Saturday, 27 February 2010

Like London buses

Things have been conspiring to keep me from birding and blogging lately. The big overnight systems implementation at work that everyone's been working towards for the last 6 months happened on Monday in a painful, stuttering way. The new system is in and working (YES), but I didn't leave the office until 4am, and the preparation has eaten up large chunks of my Tower Bridge time. For the last 3 days I've taken some well earned annual leave and spent 2 long days in the field on Wednesday and Thursday. I was going to write them up this afternoon, but I got sent on a wild goose waxwing chase round Romford, which is probably worth a post in itself. So there you are, no drivel for almost a week and suddenly a probable 3 posts at once. Or at least, 3 posts in short succession. It's quarter past 2, I'm not writing them all tonight.

It also means this post will, from hereon, be mercifully short.

Wednesday was designated as 'Patch Day'. Took a walk round Harrow Lodge park which added Song Thrush to the year total, and saw about 20 Pochard on the main lake along with the regular wildfowl. Don't know what's happened to the local Grey Wags. Their usual spot on the river was full of Labrador when I got there on Wednesday so odds of seeing anything were slim, but that's several trips this year and no sign yet.

After Harrow Lodge I crossed over into Dagenham Chase, wandered through Black Poplar wood and took a long walk round the back by Upper Rainham Road. I spent an unhealthy amount of time taking pictures of one of the Black Poplar trees with the long lens because a) I wanted to play with abstract patterns in the bark, b) they are really rather rare trees and Black Poplar wood in Dagenham Chase holds 6 of the 600 females remaining in the UK and c) it was starting to spit with rain and under the trees seemed to be the place to stay. The poplars will probably be the subject of another post at some point because they're an interesting local feature, and other than the ever present Magpies and some common wildfowl on the Slack the Chase was fairly birdless. A cooperative male Kestrel did get me my photo of the day though. What the Chase mainly had was mud, interspersed with great big puddles of water. I had to navigate a whole slew of these to go round the bird sanctuary in the middle on the offchance that the lone Greylag sitting with a Canada flock was something slightly more interesting but when I got close up, a Greylag it remained.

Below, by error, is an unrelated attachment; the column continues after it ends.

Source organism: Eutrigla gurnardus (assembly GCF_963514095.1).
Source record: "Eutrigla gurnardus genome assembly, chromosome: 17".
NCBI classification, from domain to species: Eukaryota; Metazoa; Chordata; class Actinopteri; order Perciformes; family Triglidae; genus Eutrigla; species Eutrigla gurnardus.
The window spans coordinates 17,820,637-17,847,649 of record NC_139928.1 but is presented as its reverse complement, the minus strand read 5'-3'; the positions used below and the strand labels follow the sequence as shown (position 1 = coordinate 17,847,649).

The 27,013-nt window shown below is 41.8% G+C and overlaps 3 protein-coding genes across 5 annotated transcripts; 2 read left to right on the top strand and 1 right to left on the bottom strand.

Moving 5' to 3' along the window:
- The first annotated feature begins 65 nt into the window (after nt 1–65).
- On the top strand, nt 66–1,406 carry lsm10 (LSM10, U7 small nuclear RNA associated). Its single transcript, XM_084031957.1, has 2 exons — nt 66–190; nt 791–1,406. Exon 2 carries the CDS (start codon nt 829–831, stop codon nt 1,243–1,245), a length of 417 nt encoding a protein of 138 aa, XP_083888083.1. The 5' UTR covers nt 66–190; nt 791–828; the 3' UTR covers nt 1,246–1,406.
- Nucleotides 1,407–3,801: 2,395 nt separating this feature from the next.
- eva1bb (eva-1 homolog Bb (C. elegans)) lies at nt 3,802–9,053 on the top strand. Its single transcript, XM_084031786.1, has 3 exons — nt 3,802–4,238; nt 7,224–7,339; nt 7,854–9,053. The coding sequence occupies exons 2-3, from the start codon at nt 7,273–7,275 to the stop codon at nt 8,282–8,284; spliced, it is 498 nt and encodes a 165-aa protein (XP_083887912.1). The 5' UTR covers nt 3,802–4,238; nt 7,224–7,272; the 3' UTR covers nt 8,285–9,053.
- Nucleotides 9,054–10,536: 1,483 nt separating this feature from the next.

Still, after a couple of claustrophobic weeks, it was very nice to be back out in the open air for a decent length of time. And I got to give the camera an outing while the enthusiasm is still running high as well. Here's a few of the better ones to finish with:

Picture of the day: Not as sharp as the pros, but shot from the hand and the first one of these I've ever tried that's even come close to working. Stunning example of male Kestrelhood as well.

Sunday, 21 February 2010

My first trip to Hanningfield

Despite having been to Abberton Res twice, I've managed to avoid going to Hanningfield. Today I put that right.

Parus and I were very kindly chauffered by his better half, and we set off at a reasonable hour for a Sunday morning hoping to pick up some interesting Grebes and Divers. As ever, what we actually got was cold and wet. Hanningfield was very quiet, with a couple of large flocks of Teal and Wigeon the only real winter-waterfowl action. I did manage to see my first Goldeneye of the year with about 6 of them out there, 3 of the males displaying like mad to the females, and a smart looking male Pintail being followed around by two females (which kept falling through the ice - it made me chuckle). I had the camera with me and got a couple of record shots of both species, but with light levels as low as they were, the iso had to be whacked right up so there's a fair bit of noise.

Suffice to say, it wasn't really suitable recompense for how cold and wet we were getting, so we headed back to Essex and had a pub lunch (which was very pleasant).